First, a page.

Anyways. I'm just rambling, not really answering. It's really fun to read Wikipedia's list of states with limited recognition and then start delving into the history of each. There's some interesting stuff happening in this world.

Finally, I don't think All People will agree on the political legitimacy of one nation over another. Case in point: the Holy Land. Also, any Facebook or Youtube comment zone about any of the places I have mentioned. There's a lot of strong feelings and the answer is rarely simple.

For some discussions of this that address it better than I, you might enjoy:

Suerte,

--Ardilla Feroz

P.S. Wikipedia's list of ghost towns and cities of the world is another good time.

A:

Dear you,

In reality, at the end of the day, who gets to be independent depends on who can use more force to make others recognize them as independent.

But you didn't ask that, you asked when they should be able to form independent nations. This is tricky, because it requires balancing consistency, law, and order with a people's right to self-determination. The Declaration of Independence says that constantly changing governmental systems is imprudent, but that when a government becomes consistently destructive to the preservation of the inalienable rights of the people (including but not limited to life, liberty, and the pursuit of happiness), it is necessary alter or abolish it.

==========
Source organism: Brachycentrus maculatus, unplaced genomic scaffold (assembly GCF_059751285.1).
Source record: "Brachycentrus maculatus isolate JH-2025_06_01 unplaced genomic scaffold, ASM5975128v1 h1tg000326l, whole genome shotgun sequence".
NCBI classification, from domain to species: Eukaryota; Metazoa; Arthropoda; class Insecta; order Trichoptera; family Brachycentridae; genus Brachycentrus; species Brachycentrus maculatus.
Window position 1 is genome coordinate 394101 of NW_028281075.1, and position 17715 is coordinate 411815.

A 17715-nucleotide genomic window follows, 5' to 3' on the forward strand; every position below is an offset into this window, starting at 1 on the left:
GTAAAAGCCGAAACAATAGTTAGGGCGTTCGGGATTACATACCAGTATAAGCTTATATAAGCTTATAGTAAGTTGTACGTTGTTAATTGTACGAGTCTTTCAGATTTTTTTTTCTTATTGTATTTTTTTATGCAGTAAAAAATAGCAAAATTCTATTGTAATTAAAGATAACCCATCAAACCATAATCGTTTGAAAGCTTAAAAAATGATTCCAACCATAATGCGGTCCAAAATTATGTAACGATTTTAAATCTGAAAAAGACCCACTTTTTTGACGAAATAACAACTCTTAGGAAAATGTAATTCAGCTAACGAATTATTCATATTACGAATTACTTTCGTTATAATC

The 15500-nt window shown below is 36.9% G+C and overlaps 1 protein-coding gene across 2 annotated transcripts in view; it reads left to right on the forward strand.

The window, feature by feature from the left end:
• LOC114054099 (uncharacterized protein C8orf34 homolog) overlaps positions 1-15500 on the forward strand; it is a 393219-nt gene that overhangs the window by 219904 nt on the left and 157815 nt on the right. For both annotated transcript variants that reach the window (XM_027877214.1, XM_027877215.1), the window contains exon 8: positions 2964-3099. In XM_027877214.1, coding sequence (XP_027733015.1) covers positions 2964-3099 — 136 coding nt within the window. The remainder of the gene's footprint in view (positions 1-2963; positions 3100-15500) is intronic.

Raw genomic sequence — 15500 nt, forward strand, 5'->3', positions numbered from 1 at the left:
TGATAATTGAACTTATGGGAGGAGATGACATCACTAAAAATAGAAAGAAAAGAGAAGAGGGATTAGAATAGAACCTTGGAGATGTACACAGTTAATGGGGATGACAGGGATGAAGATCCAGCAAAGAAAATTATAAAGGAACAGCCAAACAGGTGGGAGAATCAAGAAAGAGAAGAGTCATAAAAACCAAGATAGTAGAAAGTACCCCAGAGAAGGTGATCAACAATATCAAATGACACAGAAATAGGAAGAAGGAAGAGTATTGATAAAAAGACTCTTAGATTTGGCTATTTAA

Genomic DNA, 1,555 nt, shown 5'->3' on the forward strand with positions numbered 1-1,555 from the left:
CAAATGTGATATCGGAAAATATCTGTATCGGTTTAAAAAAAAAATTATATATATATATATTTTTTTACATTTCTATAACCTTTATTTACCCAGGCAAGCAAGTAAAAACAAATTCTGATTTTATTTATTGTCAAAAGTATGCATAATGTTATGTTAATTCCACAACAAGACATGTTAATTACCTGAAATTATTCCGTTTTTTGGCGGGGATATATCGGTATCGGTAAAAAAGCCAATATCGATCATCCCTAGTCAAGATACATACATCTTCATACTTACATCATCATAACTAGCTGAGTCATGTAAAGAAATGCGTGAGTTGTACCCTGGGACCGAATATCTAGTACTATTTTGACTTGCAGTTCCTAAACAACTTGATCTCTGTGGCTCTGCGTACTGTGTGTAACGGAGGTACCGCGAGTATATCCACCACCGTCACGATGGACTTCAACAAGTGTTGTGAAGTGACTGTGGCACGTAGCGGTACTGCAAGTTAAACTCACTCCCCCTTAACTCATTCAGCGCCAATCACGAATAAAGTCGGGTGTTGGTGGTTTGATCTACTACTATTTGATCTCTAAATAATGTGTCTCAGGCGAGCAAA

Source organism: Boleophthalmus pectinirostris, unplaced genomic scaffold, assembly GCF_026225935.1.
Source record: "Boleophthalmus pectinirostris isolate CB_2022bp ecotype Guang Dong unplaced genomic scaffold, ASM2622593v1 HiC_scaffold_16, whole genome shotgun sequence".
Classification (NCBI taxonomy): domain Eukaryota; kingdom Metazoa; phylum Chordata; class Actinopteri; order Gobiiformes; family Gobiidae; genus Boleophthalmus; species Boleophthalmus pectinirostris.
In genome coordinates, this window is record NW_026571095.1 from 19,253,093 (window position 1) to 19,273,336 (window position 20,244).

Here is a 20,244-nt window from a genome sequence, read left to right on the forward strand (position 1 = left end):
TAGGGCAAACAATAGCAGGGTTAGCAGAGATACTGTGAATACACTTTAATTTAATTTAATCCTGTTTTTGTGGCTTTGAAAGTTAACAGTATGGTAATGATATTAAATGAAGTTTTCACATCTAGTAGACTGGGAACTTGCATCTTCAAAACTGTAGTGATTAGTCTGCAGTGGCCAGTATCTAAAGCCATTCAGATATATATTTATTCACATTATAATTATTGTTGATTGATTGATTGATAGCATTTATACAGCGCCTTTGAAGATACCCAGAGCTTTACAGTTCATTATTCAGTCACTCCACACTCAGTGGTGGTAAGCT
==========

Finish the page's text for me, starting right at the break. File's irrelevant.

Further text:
In the case of U.S. states that want to secede, there is nothing that I'm aware of in the Constitution that prohibits or acknowledges the possibility of secession from the Union. Many scholars consider the question of sovereignty to be extra-legal, as it depends (as I said in the first paragraph) on whether a seceding region is successful in establishing a permanent nation.

In the case of Catalonia, secession is clearly prohibited by the Spanish Constitution. However, to what extent do we consider it right that a people should be bound to the system of government established decades or centuries ago, without our consent?

One possible solution that would require some major amendments to our Constitution would be to institute statehood as a renewable contractual agreement between each individual state and the federal government. I haven't thought this through very well; in fact, I only just thought of it when I first put a placeholder on this question. I realize that there would be many practical issues. But I think maybe we could give each state more autonomy and sovereignty and then set up the U.S. like an American version of the E.U.

-The Entomophagist